Valerie Payn has shared her work in ecological gardening in previous newsletters. Now the printed copy of her book is out, so if you’re looking for something special for a fellow Earth Keeper, this makes a perfect gift. Here she explains what ecological gardening is all about and why it is important.
An Ecological Gardeners Handbook: FAQ’s
What is ecological gardening?
When we create a garden, we combine elements of the human and natural worlds. This creates a new sort of environment. Depending on how we plan and manage our garden, we can maintain those natural ecological processes that support all of life, or we can degrade them.
Ecological gardening involves creating a healthy, mutually supportive community of plants and other living things such as birds, insects, microbes, fungi etc. that carry out a wide range of beneficial and necessary ecological functions. These include plant pest and disease control, pollination and soil rejuvenation.
Is ecological gardening any different to organic gardening or permaculture?
Ecological gardening encourages organic practices and sustainable design like permaculture. But ecological gardening stresses the importance of getting to know conditions in the local environment such as soil, climate, topography, and studying the growth patterns of local indigenous plants and the habits of local wildlife, and using these to inspire our garden design.
Why is ecological gardening important?
The way we plan and manage gardens has huge repercussions for the state of the environment in and around our garden. In America research has found that gardeners use more pesticides and chemicals per acre of land than any industry, including commercial agriculture. Gardens filled with exotic plants that do not suit local environmental conditions require all sorts of interventions to survive. These artificially maintained ‘green deserts’ do not provide much food or habitat for wildlife such as beneficial insects, birds and other small creatures.
Gardens that rely on chemicals and heavy irrigation are expensive and time consuming. They contribute to pollution, waste water and energy, can damage the soil, and often change the natural environment so much that local native plants and wildlife battle to survive. Pesticides also often contain many cancer and other disease causing chemicals.
The combined effects of hundreds of thousands of eco-unfriendly gardens in our towns and cities contributes to climate change, pollution, habitat loss and a host of other environmental ills for which humans are responsible.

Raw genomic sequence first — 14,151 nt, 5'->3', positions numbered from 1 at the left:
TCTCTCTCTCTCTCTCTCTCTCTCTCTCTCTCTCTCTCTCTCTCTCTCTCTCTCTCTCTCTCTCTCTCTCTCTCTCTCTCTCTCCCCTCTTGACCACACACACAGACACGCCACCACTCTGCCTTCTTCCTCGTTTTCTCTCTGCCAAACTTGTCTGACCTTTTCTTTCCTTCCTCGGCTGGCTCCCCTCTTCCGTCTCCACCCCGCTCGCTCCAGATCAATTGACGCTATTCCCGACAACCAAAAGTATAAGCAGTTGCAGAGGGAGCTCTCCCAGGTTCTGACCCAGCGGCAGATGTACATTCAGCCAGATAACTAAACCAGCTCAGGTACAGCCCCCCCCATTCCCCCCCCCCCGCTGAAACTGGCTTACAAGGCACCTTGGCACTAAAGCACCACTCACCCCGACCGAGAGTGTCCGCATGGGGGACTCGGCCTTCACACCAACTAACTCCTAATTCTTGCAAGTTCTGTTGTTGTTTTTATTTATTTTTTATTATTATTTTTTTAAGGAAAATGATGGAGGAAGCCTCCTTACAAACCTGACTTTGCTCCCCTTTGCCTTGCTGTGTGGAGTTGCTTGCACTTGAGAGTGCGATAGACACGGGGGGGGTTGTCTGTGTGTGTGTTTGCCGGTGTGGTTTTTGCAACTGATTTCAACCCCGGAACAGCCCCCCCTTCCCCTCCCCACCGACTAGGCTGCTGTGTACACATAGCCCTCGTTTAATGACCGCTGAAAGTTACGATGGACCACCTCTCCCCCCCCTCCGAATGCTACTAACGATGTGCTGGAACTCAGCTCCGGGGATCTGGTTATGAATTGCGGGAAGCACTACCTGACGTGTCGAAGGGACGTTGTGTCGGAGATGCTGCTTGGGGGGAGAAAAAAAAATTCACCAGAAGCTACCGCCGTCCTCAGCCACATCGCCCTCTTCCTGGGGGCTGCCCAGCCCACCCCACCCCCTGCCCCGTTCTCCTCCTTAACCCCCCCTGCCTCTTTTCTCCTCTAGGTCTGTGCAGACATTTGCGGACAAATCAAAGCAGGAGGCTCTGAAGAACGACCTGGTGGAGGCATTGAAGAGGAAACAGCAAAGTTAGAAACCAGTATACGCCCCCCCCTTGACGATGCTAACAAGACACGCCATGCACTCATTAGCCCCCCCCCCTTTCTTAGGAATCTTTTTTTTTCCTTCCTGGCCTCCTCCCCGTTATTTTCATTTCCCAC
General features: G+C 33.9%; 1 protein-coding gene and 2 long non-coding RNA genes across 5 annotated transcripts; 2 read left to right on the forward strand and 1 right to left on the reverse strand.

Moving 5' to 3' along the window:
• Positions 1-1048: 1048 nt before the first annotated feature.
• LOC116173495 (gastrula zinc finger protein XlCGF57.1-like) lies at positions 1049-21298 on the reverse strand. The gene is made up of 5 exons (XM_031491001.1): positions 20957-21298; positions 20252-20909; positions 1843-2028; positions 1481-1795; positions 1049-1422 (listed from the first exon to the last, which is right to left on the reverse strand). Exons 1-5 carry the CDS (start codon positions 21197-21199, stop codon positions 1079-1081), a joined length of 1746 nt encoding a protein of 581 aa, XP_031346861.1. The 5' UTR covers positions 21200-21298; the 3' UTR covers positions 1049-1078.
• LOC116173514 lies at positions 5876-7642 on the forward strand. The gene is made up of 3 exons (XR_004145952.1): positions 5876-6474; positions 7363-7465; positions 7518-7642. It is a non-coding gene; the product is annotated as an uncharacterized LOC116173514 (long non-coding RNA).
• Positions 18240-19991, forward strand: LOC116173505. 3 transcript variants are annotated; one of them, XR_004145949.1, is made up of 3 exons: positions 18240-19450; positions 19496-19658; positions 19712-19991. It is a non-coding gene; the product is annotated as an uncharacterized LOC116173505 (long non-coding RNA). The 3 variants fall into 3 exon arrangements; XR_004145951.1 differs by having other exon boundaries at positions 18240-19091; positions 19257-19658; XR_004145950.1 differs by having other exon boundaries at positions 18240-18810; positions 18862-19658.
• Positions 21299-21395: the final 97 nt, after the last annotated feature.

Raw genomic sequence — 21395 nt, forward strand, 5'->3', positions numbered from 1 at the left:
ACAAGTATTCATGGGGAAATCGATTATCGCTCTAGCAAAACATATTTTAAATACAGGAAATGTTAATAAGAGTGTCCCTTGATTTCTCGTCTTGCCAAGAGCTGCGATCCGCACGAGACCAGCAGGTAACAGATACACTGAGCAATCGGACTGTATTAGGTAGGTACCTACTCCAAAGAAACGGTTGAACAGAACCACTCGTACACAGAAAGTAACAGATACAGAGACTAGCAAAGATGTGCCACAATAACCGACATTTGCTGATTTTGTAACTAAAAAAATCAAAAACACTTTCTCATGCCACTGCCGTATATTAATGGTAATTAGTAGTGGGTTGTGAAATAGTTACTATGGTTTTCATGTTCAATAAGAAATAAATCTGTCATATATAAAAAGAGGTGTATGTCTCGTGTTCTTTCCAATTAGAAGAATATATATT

By creating an ecologically healthy garden, we create gardens that become life conserving mini-conservancies, rather than life destroying degraded ecosystems.
What are the benefits of ecological gardening?
By creating a healthy garden eco-system we can trim down, or stop altogether, our use of chemical fertilizers, toxic pesticides, and heavy irrigation. This reduces water and energy use, and air, water and soil pollution. Gardens with healthy eco-systems help create healthy environments for our loved ones and communities to live in and enjoy. And they help conserve important natural processes that are essential for all life on Earth.
By using ecological gardening methods you will be able, amongst other things, to:-
- Improve the condition of your garden soil eco-system. As your soil eco-system improves so will the health of your plants.
- You will be able to create a garden that suits the unique conditions in your yard and your locality, and that fits your needs, your abilities, and your budget.
- Your garden will become full of life. It will attract a wide variety of beneficial birds, insects and other small creatures. Contrary to what to you may think, these multitudes of creatures don’t devastate the plants. In fact, they are signs that the garden eco-system is thriving and healthy. Many of these creatures will contribute to the health of your garden eco-system, helping to control pests, improve the condition of your soil, and play other vital roles.
- Learn how attract beneficial creatures to your garden, and to combine both exotic and indigenous plants in ways that suit your needs as well as Nature’s needs.
What prompted you to write the book?
I have always been a keen gardener. I practiced for many years as a professional landscape designer and consultant, wrote regular articles for a popular South African gardening magazine, and ran workshops on garden design for aspiring gardeners.
In 2012 I completed a MPhil. Degree in Sustainable Development Planning and Management. There I was inspired by what I learnt about ecological design, organic agriculture, permaculture, and the connections between our actions and the state of the environment. I decided there was a gap in the market for a gardening book that explains the close connections between plants, living creatures and conditions in the environment, and how we can use these connections to create vibrant, healthy garden eco-systems.
I believe eco-friendly gardening can help to save Earth from some of our environmentally destructive ways. Imagine a future where roofs, balconies, parks, pavements, walls, wastelands and gardens, in every town and city, become life regenerating, resource creating, productive, mini-conservancies.
Ecological gardening is fun, fascinating, and doesn’t require any special equipment. It is really exciting when one discovers that, when one learns to understand and work with Nature, magic begins to happen and Life starts to create more Life.
Where can I get An Ecological Gardeners Handbook?
Those in the Cape Town surrounds can buy a copy from Kate Davies (firstname.lastname@example.org) for R350. For more information where else copies can be obtained, please contact Valerie Payn at email@example.com or on 083 441961.
An International eBook edition is also available from http://www.amazon.com/Ecological-Gardeners-Handbook-Eco-System-Sustainably-ebook/dp/B013CCJNSC.